VENTURES AFRICA – Efforts are being made to produce better trained and certified employees for Kenya’s growing ICT sector a research suggested that companies are having difficulties finding candidates with skills suitable to the industry.
Bondo University College, established by the government in 2009, is looking to break with standard education practices to produce graduates better placed to succeed in Kenya’s growing ICT industry. Meanwhile, the Kenya ICT Board has joined forces with Carnegie Mellon University to design a definitive examination for Kenyan software developers.
These innovations come at a time when companies are reporting a skills gap within the industry. Recent research from the ICT Board has revealed that companies operating in the growing sector are having difficulties finding the right skills in applicants, with applications systems analysts and software developers the professions where capable staff are most lacking.
Technological courses offered at Bondo have the specific aim of bridging the gap between theory and practice, looking to produce graduates that will be attractive candidates for ICT firms based in Kenya and also help Kenya progress as a regional ICT hub. “We want to get into the realm of actually building the technology”, says Dr Kefa Rabah, who runs the BSc course in Computer Science and Communications Engineering. He believes that Kenyans need to change the way they perceive technology. “We are being fed smart technology and we don’t know about it,” he says. “We want to change the way we perceive technology. We can do it. That is the way we want to go as Kenyans.”
With approximately a quarter of the ICT companies who responded to the Julisha Monitoring and Evaluation Survey saying they were dissatisfied with the quality of professionals produced by Kenya’s educational institutions, it is evident that innovative steps are needed to meet the demand for better qualified staff and bridge the skills gap. Yet the problems were not just in terms of accumulating technical skills, but basic ones also. “When probed on the types of skills lacking in graduates, companies cited innovative thinking, problem solving and project management as the top three skills that are lacking,” the report continued. “Some of these findings were seconded by university interviewees which indicated lower ratings on project management skills and innovative thinking.”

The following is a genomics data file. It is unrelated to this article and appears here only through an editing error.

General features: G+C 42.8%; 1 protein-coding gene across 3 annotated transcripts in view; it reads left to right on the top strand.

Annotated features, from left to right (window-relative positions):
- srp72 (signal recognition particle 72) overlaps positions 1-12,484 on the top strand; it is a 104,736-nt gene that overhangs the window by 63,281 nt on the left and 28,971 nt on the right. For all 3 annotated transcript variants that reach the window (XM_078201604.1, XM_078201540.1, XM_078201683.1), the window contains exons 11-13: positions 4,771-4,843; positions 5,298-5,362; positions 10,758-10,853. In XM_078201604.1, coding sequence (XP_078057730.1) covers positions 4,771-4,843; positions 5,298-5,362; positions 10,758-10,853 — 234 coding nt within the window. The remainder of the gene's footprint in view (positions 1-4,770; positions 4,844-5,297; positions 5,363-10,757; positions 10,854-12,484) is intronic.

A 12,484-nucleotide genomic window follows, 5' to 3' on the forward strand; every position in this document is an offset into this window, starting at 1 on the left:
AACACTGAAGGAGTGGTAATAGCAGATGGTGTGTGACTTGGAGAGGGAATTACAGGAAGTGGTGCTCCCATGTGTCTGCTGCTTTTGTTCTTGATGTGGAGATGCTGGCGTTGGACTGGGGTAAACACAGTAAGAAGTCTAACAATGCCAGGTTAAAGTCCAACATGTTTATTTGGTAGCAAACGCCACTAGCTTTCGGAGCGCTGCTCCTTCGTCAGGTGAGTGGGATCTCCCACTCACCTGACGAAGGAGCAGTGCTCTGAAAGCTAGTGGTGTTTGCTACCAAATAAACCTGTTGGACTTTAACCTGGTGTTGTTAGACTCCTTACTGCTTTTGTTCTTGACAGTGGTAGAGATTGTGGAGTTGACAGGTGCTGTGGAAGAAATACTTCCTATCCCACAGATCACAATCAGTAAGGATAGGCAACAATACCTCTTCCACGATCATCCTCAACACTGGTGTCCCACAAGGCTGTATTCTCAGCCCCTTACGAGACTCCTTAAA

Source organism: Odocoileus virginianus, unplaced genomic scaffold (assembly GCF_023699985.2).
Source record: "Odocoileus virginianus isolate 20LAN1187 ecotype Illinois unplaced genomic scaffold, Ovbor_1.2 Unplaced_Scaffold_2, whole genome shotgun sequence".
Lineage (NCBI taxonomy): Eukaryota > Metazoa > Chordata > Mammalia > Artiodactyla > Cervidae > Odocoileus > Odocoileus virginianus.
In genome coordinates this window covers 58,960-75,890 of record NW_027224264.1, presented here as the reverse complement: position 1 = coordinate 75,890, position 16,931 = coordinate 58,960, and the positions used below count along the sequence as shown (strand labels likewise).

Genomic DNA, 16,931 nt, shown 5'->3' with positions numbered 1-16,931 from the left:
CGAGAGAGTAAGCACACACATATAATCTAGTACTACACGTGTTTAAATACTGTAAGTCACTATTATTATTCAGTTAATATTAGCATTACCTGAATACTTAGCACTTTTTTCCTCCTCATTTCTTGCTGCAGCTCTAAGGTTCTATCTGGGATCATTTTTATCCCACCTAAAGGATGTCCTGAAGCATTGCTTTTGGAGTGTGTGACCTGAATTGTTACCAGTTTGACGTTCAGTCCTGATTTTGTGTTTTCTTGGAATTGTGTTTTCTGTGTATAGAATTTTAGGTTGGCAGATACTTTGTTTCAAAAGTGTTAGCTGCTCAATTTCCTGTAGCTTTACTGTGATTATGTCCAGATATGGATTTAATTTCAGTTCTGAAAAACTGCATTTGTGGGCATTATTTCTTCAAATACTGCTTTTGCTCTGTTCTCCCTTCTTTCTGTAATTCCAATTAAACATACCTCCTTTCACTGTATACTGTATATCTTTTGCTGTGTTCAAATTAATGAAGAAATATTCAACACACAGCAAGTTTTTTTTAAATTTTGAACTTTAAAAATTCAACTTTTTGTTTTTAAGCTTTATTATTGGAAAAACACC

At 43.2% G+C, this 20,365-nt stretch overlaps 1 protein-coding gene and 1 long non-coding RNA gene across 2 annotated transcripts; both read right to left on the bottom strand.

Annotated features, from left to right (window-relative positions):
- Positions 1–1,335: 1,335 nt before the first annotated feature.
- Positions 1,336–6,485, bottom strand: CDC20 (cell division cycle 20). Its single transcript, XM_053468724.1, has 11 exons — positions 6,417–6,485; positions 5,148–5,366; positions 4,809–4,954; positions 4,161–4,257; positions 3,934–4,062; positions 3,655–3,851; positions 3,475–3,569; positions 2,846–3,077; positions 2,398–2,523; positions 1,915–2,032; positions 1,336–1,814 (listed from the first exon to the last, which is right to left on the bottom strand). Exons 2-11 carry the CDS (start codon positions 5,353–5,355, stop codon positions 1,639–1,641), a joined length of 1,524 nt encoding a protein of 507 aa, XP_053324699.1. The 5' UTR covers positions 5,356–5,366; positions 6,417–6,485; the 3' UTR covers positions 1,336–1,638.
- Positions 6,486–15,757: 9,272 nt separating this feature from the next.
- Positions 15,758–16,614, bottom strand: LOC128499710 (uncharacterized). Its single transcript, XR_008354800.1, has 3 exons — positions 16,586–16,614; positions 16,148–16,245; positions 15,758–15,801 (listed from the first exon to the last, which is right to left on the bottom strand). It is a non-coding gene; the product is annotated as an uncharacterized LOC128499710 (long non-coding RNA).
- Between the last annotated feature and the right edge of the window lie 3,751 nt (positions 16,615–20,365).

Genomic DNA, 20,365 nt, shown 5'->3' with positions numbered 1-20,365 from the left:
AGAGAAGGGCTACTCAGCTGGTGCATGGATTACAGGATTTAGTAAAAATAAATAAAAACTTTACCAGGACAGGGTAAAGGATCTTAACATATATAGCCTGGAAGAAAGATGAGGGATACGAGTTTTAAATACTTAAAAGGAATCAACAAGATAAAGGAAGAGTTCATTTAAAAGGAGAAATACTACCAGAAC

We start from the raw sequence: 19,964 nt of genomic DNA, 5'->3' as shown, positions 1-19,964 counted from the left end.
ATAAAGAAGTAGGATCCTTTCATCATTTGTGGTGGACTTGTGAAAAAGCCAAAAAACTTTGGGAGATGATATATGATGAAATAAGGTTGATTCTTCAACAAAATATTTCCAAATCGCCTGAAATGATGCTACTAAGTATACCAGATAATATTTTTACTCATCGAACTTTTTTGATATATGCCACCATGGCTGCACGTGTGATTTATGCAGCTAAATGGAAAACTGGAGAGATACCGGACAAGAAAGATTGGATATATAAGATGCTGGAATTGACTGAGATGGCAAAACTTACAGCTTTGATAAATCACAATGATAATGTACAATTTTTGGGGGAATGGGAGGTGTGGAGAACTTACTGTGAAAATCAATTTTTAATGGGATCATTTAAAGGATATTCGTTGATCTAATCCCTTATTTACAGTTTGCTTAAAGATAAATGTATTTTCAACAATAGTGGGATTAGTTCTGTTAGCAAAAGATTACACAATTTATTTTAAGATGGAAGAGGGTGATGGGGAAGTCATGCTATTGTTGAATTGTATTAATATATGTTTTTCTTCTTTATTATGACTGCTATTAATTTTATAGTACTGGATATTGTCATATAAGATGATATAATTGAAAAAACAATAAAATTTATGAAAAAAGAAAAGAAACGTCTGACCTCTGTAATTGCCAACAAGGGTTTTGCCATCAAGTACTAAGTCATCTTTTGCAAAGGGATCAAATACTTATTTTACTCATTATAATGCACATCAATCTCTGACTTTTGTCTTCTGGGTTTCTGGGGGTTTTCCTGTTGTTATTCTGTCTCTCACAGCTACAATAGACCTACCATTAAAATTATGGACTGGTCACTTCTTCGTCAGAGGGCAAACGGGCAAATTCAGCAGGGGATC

9600 professionals are expected to be added to the Kenyan IT workforce by 2013, particularly in the realms of software development and project management. Educational institutions are thus under pressure to meet this need, but the report blames them for failing to produce graduates with sufficient skills to meet the demand. “Consistency of curriculum was a common theme, with lack of guidelines emphasised,” the report stated. “The watered-down value of certifications and lack of market-relevant courses in some educational institutions were other themes.” A lack of experienced faculty within the technological education system, with the most capable teachers heading abroad or to the private sector, may be part of the problem. The report calls on universities, colleges and schools to expand their capabilities, establish specialised training programmes and integrate ICT into the education system more fully.
Educational institutions such as Bondo are already answering these calls, but it is not simply in education that the problem lies. Effective examining and requiring trained software developers to prove they have learned the skills to become valued workers within the sector are also lacking, hence the partnership between the ICT Board and Carnegie Mellon to develop a definitive examination to ably demonstrate that Kenya is producing graduates of sufficient quality to meet the demands of a growing sector that has been forced to look elsewhere for qualified employees thus far. The new exam will be piloted in the next 15 months and go into full production within two years.
Though there are a number of different software courses presently available, from the likes of the Institute of Electrical and Electronics Engineers (IEEE) as well as Microsoft and Sun Microsystems, most are paper-based examinations that do not test the abilities of developers to write high-quality code. “While they do have value it is possible to pass them and be completely incompetent,” said Philip Miller of the School of Computer Science at Carnegie Mellon. “The Kenyan examination will not be like that.” The initial aim is to certify approximately 1000 software developers every year, though eventually Miller hopes to be passing more before too long.
The intention is for the examination to become an essential exit qualification, both in Kenyan universities and globally. “We want people in other countries all using the same exam,” says Miller. “Global adoption of the qualification is the goal.” Yet the primary focus of the examination, which will test both basic and complex software development and coding to international standards, is specifically geared to proving the skills and employability of young Kenyan developers to international companies.
“We want an exam that tests skills that big companies actually need. People have to have confidence that everything is fair,” says Miller. “If we have got something good the companies will have it.”